Scotland's largest
and most effective
education trade union

Join the EIS

Created: 24 April 2012 | Last Updated: 30 January 2013 | Printer Friendly Version Printer Friendly Version | Make Text Smaller Make Text Larger |

hints from the professionals

We asked our EIS Student Members who are currently on probation what they wish they knew when they started their course. 

"Have a social life. Keep going to the gym, the cinema etc.  Don’t be a total recluse while on placement.  There’s more to life than lesson planning!” – Caleb Marwick

"Get to know fellow students on your course.  Someone else in your tutor group may have already taught a topic or have a great idea for teaching it.  Get your mates on the course to proof read your essays, share lesson plans, collaborate on projects, profiles and submissions.  They are also a good way to share your woes reminding you that you are not alone.” – Angela Fraser

"Listen to everyone.  Everyone you meet this year can teach you something or give you a different insight, so listen carefully to everything.” – Caleb Marwick

"You’ll learn more from bad lessons than good ones.  Not all of your lesson plans will necessarily work.  Don’t let it get you down, but really try to understand why.  It may be nothing to do with your teaching, but the insights these lessons give you are invaluable.” – Amanda McCartney

"Network.  You never know when you’ll be in another city in need of a printer, or moved somewhere you haven’t heard of on a placement.  Remember that teaching communities aren’t that big, so every good contact you have can be invaluable in the long run.” – Angela Fraser

"Take time to make friends on your course.  Probation years are a real rollercoaster of emotions, one minute you are up and the next you are at rock bottom.  The friends you make on the course will be invaluable through all of these times, and there are very few people who will understand how you are feeling and the stress you are under.  Not only this, but friends can give you great ideas for lessons when you are stuck with a topic, or can suggest different ways of delivering something.” – Caleb Marwick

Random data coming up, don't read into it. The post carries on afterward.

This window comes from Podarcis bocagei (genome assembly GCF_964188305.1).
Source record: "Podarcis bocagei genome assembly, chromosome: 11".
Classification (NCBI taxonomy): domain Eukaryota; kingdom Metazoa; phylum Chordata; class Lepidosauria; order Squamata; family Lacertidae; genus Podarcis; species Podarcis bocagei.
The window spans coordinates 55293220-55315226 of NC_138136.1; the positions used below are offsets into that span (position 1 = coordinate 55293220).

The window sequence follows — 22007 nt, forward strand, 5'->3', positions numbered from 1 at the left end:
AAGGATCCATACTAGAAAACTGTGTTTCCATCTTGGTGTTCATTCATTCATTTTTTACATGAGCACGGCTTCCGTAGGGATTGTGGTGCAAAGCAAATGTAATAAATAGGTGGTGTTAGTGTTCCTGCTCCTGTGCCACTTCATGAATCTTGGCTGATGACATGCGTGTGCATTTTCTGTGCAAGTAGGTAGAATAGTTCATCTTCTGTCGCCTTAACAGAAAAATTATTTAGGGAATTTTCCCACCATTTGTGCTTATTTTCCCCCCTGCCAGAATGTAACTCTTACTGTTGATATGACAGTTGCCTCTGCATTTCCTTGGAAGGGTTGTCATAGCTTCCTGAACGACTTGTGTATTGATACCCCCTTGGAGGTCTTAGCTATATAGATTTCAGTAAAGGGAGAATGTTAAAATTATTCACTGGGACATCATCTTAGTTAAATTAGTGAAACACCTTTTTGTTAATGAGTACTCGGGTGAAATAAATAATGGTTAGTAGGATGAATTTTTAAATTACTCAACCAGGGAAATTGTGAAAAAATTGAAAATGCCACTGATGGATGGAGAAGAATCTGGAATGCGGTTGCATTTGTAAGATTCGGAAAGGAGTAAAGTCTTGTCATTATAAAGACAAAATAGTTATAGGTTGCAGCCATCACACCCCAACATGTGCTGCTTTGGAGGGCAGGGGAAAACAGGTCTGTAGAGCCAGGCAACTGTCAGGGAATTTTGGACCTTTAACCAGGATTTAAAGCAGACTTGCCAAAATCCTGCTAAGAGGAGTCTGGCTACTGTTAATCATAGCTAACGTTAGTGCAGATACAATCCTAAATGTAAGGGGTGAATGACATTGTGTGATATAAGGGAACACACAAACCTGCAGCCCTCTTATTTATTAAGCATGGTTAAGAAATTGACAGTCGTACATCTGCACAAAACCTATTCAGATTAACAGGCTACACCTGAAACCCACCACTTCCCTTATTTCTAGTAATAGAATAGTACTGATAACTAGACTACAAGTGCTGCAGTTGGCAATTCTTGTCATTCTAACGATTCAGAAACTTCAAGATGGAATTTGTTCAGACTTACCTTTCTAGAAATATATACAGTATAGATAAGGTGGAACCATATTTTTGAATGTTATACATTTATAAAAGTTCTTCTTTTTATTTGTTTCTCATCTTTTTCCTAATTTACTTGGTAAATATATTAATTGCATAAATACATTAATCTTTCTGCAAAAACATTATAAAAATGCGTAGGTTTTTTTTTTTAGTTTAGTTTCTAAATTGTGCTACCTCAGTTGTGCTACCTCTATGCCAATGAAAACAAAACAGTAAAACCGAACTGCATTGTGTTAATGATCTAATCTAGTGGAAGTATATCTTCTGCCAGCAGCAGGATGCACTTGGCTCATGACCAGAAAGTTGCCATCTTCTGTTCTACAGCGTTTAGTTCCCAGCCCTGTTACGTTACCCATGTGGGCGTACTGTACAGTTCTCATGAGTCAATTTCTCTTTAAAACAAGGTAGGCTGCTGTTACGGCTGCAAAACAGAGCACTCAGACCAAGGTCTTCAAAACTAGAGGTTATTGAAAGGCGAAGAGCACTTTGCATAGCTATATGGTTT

"Evaluate.  If you have a good lesson, that’s great, but how do you make it better?  If you have a disaster of a lesson that is also pretty good because now you will understand how you can improve the lesson and make it better.  Take the time to ask teachers in your school to help you evaluate your lessons and be sure to act on any advice given.” – Angela Fraser

"Failing to prepare is preparing to fail.  Right from day one the workload is huge.  However, the good news is that if you plan your time it is manageable.  Buy an academic diary or planner and plan your time so that you go to every lecture, do all the reading and complete your homework.  That said, be sure to plan in time for yourself, its just as important as the coursework.  My other tip would be to get yourself a lot of large ring binders now.  Trust me, you will need them to keep your coursework organised and be able to find information quickly while on placement.” – Amanda McCartney


Contact: